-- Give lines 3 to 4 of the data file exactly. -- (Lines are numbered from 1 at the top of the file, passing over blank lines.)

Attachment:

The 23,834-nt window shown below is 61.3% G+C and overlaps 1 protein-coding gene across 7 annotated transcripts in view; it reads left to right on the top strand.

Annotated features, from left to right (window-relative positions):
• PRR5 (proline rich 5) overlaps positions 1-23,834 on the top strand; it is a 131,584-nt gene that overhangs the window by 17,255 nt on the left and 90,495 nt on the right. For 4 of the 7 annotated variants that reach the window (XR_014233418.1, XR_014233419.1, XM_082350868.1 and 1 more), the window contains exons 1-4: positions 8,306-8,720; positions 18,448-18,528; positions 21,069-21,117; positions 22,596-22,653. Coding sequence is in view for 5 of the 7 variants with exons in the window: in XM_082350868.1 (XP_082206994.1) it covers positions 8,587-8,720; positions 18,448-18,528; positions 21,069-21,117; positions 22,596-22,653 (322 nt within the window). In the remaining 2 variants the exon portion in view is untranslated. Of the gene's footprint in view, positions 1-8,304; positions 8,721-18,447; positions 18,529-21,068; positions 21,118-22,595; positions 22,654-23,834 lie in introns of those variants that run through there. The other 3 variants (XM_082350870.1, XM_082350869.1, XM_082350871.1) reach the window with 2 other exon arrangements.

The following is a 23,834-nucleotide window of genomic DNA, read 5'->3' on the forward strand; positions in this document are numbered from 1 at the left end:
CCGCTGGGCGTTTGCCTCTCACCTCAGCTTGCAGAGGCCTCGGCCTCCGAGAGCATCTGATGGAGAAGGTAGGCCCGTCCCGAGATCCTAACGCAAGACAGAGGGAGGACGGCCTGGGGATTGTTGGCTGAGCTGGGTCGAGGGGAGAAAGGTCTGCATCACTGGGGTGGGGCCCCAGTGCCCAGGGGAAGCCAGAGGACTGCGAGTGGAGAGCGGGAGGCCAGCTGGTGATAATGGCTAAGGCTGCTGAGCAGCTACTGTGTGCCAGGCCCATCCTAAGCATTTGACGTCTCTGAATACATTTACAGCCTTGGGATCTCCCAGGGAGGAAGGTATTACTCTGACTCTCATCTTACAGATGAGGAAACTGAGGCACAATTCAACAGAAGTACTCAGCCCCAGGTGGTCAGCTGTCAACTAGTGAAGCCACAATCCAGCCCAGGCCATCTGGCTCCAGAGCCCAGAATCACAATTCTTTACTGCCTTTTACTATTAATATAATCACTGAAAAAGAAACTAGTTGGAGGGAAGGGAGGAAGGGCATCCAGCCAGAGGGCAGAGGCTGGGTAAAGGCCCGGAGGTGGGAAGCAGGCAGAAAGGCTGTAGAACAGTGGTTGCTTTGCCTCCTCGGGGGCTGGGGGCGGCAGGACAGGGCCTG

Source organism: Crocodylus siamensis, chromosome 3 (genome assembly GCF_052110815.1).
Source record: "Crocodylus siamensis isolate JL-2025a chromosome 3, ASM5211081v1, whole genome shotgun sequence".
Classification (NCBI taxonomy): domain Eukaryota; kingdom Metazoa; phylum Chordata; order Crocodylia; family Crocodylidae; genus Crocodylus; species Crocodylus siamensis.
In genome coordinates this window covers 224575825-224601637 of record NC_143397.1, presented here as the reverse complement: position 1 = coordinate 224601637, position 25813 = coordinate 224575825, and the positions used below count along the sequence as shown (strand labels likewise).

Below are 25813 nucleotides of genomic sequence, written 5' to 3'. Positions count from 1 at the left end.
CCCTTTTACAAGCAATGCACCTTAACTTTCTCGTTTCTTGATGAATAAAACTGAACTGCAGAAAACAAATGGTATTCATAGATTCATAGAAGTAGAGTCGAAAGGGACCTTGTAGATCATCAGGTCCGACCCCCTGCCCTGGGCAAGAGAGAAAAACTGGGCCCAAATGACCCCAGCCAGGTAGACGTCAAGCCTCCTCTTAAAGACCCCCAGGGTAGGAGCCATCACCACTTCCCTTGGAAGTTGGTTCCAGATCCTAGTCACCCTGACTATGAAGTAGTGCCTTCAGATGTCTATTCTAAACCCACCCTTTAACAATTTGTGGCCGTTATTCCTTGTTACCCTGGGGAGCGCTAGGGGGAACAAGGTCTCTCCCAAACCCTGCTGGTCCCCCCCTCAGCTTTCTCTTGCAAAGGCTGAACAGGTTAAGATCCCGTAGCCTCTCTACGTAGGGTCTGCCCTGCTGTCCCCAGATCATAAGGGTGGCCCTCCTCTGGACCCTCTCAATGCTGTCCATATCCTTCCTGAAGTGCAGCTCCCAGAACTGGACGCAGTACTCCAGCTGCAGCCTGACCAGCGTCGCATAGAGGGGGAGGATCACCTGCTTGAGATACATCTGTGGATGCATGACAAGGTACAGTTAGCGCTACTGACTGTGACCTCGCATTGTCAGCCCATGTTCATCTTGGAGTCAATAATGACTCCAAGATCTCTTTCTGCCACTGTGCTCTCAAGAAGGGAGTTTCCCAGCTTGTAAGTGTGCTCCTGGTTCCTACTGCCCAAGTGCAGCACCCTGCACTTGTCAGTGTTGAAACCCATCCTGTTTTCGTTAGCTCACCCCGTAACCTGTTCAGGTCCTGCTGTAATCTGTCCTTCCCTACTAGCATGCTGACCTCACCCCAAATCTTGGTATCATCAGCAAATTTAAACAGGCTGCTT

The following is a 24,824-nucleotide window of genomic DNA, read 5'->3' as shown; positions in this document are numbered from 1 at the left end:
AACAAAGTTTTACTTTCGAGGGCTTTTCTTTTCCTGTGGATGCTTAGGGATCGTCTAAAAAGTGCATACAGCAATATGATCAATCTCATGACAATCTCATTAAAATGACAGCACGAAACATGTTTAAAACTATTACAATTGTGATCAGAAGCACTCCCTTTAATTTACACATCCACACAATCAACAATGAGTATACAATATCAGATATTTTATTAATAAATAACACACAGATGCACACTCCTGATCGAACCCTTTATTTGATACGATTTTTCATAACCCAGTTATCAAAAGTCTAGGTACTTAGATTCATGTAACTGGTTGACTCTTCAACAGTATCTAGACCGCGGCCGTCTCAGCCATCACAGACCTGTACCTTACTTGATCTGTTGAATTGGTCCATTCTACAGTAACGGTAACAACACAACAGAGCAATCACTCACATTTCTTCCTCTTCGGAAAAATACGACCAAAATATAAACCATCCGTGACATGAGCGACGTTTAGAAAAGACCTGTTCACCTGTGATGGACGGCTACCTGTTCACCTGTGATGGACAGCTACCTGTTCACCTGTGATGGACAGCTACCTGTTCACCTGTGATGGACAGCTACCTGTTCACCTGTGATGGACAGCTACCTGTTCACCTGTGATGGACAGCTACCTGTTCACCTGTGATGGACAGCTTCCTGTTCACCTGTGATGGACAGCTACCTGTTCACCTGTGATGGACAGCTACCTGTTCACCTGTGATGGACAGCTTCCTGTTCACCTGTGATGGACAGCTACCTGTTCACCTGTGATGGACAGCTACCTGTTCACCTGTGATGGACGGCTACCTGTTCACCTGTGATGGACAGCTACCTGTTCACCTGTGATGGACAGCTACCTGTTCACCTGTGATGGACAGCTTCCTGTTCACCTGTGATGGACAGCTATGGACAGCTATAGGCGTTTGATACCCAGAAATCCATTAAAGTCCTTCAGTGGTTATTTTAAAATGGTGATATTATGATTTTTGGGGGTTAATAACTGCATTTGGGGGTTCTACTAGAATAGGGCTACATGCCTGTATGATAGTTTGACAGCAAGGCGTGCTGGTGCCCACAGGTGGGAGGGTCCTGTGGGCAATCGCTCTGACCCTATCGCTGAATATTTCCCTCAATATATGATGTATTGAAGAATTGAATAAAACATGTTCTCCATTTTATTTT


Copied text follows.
• PRR5 (proline rich 5) overlaps positions 1-23,834 on the top strand; it is a 131,584-nt gene that overhangs the window by 17,255 nt on the left and 90,495 nt on the right. For 4 of the 7 annotated variants that reach the window (XR_014233418.1, XR_014233419.1, XM_082350868.1 and 1 more), the window contains exons 1-4: positions 8,306-8,720; positions 18,448-18,528; positions 21,069-21,117; positions 22,596-22,653. Coding sequence is in view for 5 of the 7 variants with exons in the window: in XM_082350868.1 (XP_082206994.1) it covers positions 8,587-8,720; positions 18,448-18,528; positions 21,069-21,117; positions 22,596-22,653 (322 nt within the window). In the remaining 2 variants the exon portion in view is untranslated. Of the gene's footprint in view, positions 1-8,304; positions 8,721-18,447; positions 18,529-21,068; positions 21,118-22,595; positions 22,654-23,834 lie in introns of those variants that run through there. The other 3 variants (XM_082350870.1, XM_082350869.1, XM_082350871.1) reach the window with 2 other exon arrangements.

The following is a 23,834-nucleotide window of genomic DNA, read 5'->3' on the forward strand; positions in this document are numbered from 1 at the left end: